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Hello. Do you remember when Brexit was “done”? It was a fun week. Inevitably, it returned to the agenda. Some thoughts on the politics and politics of that in today’s bulletin.
We experienced some time displacement in yesterday’s email, with a reference to power Boris Johnson did not have ‘in 2022’. As I hope it was clear from the context, it should have said “in 2020”. Apologies. Contact us at the email address below.
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Put the curb out to sea until the end of the season
The UK government is advancing legislation to scrap large swaths of the Northern Ireland Protocol and give ministers the power to reshape it as they see fit. (George Parker has written an excellent explainer of exactly what the Protocol Bill does). This prompted Brussels to threaten legal action against the UK, Maroš Šefčovič, the European Commissioner for Brexit, saying in a report that “unilateral action undermines mutual trust”.
Eagle-eyed readers will know that the Northern Ireland protocol itself contains a mechanism that gives the UK government the ability to opt out of it at will. It is Article 16, which allows each of the parties to take unilateral measures if the operation of the protocol causes “serious economic, societal or environmental difficulties likely to persist or diversion of traffic”.
It is difficult to see how anyone can credibly claim that the operation of the Northern Ireland Protocol poses a serious threat to the Good Friday Agreement, but it is not resulting in “serious economic, societal or environmental difficulties likely to persist”. It’s obviously not clear why the UK government wouldn’t want to just trigger Article 16.
One of the reasons to go this route is if you want to avoid an all-out confrontation over protocol and the ensuing EU-UK trade war, but want to be able to tell the DUP that you are serious about ending to the protocol. In my view, this is the real reason why Boris Johnson used his great Belfast Telegraph article, which outlines the changes his government is seeking, to also argue that now is the time to resume power-sharing and that the DUP starts working again. North Ireland.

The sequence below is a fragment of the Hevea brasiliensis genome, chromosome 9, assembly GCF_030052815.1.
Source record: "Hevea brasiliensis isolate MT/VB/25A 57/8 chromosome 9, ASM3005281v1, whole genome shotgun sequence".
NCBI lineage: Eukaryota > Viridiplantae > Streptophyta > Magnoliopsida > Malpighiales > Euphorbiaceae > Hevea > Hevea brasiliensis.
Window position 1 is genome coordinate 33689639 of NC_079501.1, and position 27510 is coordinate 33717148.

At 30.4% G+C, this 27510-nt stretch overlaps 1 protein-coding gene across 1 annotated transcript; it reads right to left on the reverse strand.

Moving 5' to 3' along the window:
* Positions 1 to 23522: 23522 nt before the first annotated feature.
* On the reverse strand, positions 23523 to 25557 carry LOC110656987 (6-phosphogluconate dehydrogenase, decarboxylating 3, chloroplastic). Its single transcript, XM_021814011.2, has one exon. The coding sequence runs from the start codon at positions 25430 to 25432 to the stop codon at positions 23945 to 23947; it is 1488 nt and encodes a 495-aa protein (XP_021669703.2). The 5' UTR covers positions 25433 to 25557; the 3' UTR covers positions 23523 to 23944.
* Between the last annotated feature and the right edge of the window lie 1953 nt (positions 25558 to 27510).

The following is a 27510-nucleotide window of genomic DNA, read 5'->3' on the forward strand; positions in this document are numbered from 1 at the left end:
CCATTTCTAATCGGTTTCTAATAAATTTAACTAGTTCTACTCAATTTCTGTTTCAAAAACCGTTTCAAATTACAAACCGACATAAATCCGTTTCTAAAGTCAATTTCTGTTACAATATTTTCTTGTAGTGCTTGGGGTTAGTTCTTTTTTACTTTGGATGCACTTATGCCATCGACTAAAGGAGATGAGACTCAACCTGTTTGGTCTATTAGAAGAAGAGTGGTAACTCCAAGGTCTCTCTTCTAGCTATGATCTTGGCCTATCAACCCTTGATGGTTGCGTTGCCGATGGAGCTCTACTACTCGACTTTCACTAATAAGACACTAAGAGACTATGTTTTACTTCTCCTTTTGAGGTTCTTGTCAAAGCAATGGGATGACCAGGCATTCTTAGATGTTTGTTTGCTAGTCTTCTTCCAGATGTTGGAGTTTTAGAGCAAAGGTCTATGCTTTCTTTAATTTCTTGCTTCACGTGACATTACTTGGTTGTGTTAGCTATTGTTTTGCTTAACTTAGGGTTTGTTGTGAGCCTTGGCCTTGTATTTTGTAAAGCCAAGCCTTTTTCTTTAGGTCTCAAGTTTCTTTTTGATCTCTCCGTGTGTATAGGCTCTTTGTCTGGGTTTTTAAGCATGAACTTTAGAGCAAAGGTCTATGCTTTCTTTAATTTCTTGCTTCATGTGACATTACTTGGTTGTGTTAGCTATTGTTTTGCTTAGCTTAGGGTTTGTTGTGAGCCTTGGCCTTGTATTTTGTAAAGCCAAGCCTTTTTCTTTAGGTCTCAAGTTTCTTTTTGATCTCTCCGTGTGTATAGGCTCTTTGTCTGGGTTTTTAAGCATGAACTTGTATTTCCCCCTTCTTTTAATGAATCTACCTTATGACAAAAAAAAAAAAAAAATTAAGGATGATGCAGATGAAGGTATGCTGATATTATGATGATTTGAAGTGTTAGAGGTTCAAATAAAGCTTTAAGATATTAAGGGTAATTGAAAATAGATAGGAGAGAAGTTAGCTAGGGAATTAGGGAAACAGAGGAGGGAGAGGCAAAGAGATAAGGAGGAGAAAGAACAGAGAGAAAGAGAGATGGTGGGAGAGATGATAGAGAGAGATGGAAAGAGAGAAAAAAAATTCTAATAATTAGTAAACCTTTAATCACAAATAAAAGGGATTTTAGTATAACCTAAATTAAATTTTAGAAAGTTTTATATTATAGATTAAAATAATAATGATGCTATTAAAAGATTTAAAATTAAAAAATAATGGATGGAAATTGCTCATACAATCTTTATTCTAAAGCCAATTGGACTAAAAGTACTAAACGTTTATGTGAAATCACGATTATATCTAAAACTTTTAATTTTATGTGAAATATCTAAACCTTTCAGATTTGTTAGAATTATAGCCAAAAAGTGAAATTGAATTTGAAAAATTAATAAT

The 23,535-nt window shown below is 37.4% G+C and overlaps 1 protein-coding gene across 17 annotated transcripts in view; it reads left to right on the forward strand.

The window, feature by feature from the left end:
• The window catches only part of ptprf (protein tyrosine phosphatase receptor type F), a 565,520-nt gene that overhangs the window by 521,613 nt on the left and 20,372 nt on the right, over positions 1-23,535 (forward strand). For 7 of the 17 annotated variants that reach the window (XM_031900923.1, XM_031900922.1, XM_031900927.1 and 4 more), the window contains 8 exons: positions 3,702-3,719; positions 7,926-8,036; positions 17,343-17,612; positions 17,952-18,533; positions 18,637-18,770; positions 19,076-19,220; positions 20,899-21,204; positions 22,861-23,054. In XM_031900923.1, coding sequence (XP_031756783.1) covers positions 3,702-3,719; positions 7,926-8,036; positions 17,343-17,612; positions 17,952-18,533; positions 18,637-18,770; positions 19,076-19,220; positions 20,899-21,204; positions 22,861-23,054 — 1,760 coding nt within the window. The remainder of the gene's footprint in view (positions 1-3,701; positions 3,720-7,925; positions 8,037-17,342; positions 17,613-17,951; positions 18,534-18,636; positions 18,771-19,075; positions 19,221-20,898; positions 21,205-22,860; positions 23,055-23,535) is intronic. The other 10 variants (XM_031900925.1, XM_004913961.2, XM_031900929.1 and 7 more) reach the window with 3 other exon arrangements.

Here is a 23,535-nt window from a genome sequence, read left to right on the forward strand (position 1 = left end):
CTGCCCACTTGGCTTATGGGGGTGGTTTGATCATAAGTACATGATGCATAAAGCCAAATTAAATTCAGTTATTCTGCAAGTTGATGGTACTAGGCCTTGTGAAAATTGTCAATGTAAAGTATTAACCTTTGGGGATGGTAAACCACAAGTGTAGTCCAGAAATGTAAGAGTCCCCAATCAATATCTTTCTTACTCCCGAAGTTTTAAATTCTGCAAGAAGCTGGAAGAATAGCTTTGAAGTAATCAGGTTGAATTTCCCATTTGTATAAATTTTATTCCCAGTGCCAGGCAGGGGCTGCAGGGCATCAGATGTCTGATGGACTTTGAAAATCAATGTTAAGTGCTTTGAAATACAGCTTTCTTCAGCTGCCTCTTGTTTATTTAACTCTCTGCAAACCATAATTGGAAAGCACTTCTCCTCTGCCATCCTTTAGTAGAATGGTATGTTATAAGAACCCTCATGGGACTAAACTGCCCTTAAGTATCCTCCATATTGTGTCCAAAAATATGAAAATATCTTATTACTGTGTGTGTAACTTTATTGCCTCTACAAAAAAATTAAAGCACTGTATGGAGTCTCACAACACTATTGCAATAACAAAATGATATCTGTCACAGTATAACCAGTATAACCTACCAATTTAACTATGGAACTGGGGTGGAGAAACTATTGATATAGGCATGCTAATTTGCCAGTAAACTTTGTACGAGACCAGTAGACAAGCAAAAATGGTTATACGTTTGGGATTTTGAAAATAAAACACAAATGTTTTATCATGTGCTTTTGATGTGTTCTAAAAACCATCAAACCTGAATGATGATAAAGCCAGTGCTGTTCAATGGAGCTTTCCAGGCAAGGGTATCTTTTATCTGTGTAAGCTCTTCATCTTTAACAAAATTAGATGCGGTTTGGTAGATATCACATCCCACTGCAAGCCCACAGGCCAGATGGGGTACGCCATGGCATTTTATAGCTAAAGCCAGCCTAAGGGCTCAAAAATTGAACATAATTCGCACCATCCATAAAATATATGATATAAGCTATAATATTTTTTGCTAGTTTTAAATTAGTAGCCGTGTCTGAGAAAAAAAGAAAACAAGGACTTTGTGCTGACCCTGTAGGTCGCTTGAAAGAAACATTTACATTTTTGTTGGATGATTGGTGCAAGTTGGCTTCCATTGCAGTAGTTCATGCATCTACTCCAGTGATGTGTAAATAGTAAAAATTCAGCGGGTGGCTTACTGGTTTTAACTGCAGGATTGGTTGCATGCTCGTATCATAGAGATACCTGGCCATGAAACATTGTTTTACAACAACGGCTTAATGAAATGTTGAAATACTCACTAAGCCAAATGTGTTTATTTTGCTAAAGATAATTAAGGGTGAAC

It’s about doing enough to restart a fully functioning devolved executive in Belfast, but not so much that the UK finds itself in a trade war. As we have seen, Johnson’s government does not really have the courage to do this.
The other reason is to find a way to get rid of the poison pill that is the consent mechanism of the protocol. The fact that Stormont voted on the future of the protocol was Johnson’s big win at the EU-UK talks in 2019: the Northern Ireland protocol is otherwise a carbon copy of the regulatory sea border which Theresa May rejected.
But the consent mechanism creates two problems for the Johnson government. Firstly, while there is a pro-protocol majority among members of the Northern Ireland Legislative Assembly (MLA), the vote on continuing the protocol in 2024 is another looming crisis that could cause a government collapse. decentralized. (Because remember, it’s not enough to have a majority in Stormont; you need a cross-community majority, both Unionist and Nationalist parties.) It’s also a potential embarrassment for a British government which insists loud and clear on the fact that the protocol will not achieve this objective while a majority of deputies would vote, in the current state of things, to keep it.
Both of these objectives carry significant risk. By simply introducing this legislation in the House of Commons, the UK government has put itself on a collision course with the EU at a time when it can ill afford to be embroiled in an economically damaging trade war.
At King’s College London, Bobby Duffy, director of the Policy Institute, shared a illuminating map series on how different generations in the UK view the UK housing crisis. What’s striking about the research from King’s College’s Policy Institute and the Institute of Gerontology is how united respondents are, regardless of age.
I really like these charts because, as I wrote recently in my column, I think “generations” are all so talkative. I would say they are about as useful and accurate as horoscopes. With the latter at least, you can have a fun conversation every day in the office about what the stars claim to have in store for you that day.
As Jane Green and Roosmarijn de Geus explain in more detail here, politics is still largely about economics.
The great success of former Prime Minister Theresa May (who may have lost the Tory majority but succeeded in attracting huge new Tory voters) and Boris Johnson has not been in getting former Labor voters to vote ‘against their economic interests. ”. Their success was to end the Conservative Party’s regional underperformance among voters who elsewhere in England are typically swing voters.
This change was facilitated by the focus on Brexit and “cultural” issues. But we shouldn’t rule out that growing economic insecurity will force politics back to its pre-2019 shape sooner rather than later. Just because a trade war increases Brexit talk doesn’t necessarily mean it’s good for keeping post-Brexit divisions intact.
Now try this
I was supposed to see the new Francois Ozon movie Everything went well yesterday but my partner had to work late so i stayed and watched the latest marvel series Mrs. Wonder on Disney+. Iman Vellani is charming and immediately engaging as the titular character, the latest essentially fungible Marvel superhero. (Our review is here.)